When my daughter came to me and said, "Mom, will you keep this child? I have no where to go. I don't have any way of taking care of her," I said, "Sure." I thought she would come back and get this child within a couple of months. That never happened. She is 12 years old now.

Due to the fact that my health is declining through the years and I've just had heart surgery about a couple of months ago and I have all sorts of things going on medically, I thank God that I'm still able to take care of this child. I've done, what I think, a mother, instead of a grandmother, would have done. I've put everything out -- unconditional love. Whatever had to be done for this kid, I was there.

It was hard. It was difficult because she has asthma. Sometimes I had to go to the emergency room at 2:00 a.m. or 3:00 a.m. Those are some types of things like that. I had to run to camp one day and get this kid. I said, "Here I go again." It was never a smooth road for me. You couldn't understand it.

Housing was another problem. I tried to get into public housing. Like I said, they denied me because of the child. I don't think that's fair. I think it's very unfair because you work all your life. You get sick, and it's not your fault. I don't smoke, never drank, never did drugs. Here I am, a perfect example of one that's almost dead walking around.

I thank God that He was able to see me through this. And so far Jasmine has been, what you call, an outstanding student. She has a resolution from the Council -- Negro Black Women Council. She has been an outstanding student. She will be attending Hershey School in about September. She will be enrolling in August. I'm very proud of that. She has been outstanding, and I think it's because I have been behind her and supported her to be all that she can be and the best that she can be in this life. Hopefully, she will follow that for the rest of her life.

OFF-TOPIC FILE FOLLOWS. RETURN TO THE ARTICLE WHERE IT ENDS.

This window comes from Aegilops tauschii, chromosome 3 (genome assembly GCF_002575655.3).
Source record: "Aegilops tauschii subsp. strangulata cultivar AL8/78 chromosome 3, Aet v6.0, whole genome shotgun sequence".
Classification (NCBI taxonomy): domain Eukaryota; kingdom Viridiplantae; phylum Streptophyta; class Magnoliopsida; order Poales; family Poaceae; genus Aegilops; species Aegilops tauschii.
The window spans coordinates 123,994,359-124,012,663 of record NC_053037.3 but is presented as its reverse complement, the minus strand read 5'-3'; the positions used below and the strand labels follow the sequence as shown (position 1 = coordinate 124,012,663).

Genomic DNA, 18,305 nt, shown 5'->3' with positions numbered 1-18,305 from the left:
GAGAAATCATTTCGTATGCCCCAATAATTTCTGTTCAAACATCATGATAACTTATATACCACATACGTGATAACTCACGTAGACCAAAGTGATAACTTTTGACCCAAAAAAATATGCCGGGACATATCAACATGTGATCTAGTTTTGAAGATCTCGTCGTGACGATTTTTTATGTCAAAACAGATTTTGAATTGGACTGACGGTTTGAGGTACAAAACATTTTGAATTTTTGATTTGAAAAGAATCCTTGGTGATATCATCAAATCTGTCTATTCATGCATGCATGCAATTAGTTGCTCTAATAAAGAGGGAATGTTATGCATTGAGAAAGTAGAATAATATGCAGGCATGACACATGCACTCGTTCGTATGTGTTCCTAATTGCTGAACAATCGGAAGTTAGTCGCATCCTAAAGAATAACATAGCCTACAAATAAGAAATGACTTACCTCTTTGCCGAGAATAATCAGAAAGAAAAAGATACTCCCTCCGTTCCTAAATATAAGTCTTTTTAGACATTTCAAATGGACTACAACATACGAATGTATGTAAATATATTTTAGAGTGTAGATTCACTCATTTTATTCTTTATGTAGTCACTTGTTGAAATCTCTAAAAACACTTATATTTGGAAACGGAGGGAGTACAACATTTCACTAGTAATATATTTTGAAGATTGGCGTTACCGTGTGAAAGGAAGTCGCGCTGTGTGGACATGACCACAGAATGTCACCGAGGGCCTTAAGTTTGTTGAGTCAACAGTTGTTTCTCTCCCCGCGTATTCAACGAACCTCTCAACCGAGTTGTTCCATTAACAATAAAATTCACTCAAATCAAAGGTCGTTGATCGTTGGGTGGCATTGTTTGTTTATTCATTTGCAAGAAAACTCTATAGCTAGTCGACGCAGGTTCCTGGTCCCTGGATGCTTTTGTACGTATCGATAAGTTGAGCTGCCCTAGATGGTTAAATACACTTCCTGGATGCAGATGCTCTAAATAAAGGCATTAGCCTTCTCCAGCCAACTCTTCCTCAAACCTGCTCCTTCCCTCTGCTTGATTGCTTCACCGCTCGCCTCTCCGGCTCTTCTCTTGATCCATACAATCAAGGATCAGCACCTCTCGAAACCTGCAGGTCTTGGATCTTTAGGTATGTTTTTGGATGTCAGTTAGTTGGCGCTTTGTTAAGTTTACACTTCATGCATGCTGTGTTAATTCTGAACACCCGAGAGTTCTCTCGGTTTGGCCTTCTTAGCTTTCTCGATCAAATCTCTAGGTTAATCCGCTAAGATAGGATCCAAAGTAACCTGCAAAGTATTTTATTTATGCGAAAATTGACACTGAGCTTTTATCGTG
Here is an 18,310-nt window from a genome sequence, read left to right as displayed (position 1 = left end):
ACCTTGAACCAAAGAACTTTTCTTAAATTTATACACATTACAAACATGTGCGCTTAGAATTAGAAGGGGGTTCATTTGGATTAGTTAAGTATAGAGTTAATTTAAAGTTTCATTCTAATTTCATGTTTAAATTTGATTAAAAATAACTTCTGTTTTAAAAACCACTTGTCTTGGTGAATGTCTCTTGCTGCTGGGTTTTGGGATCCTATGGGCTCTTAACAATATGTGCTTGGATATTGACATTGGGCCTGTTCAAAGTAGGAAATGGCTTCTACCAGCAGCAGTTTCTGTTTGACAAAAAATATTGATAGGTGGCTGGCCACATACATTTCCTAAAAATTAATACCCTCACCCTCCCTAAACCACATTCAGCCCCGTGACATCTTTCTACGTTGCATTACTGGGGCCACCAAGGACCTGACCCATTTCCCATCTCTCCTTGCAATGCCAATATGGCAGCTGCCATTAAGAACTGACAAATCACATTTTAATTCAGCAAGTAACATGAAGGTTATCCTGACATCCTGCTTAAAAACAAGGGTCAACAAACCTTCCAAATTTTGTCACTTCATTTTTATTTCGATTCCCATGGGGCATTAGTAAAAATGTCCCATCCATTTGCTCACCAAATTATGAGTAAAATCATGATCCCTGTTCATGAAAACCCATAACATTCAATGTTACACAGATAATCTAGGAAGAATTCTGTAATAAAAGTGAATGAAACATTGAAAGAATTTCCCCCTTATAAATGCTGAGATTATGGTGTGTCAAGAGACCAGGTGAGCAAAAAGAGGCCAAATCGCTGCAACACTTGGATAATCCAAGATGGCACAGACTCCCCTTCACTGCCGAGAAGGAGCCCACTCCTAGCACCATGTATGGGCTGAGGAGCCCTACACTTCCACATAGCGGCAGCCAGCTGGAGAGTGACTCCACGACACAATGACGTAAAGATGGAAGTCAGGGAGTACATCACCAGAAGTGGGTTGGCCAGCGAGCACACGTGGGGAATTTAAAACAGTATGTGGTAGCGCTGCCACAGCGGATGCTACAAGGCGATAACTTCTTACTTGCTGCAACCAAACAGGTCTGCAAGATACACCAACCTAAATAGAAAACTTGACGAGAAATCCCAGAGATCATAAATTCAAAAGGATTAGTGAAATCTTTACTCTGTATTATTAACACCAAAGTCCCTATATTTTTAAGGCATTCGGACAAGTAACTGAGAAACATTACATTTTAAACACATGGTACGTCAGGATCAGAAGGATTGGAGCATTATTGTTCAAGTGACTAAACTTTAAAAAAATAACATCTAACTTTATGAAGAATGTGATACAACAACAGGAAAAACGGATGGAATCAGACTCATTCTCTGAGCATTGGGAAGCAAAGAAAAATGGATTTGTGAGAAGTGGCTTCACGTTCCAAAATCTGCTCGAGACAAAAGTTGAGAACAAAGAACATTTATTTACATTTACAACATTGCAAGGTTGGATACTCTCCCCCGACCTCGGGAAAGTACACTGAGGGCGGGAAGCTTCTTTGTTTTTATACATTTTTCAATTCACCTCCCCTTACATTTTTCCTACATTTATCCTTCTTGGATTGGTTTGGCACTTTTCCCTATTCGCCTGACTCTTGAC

ASSEMBLYMAN LeFEVRE: Well, congratulations.

MS. GREENE: If you have no other questions for me, I do have testimony that I can leave with you. I didn't put names on it because I wasn't sure how it would be used, but I do have names and addresses if you would like to have that. I can certainly give that to you.

Thank you for inviting us. As I said, I didn't prepare a formal statement, but hopefully, our heartfelt testimony will suffice.

MR. BERGER: You did very well.

MS. GREENE: Thank you so much.


MR. DORN: I'd like to congratulate Ms. Sharp personally because my mother also raised-- She never took a vacation or anything. Her granddaughter grew up to be a doctor in education. Her grandson is some type of professional. And the other one -- she's working somewhere. I can understand your point of view and how you feel about never going on a vacation.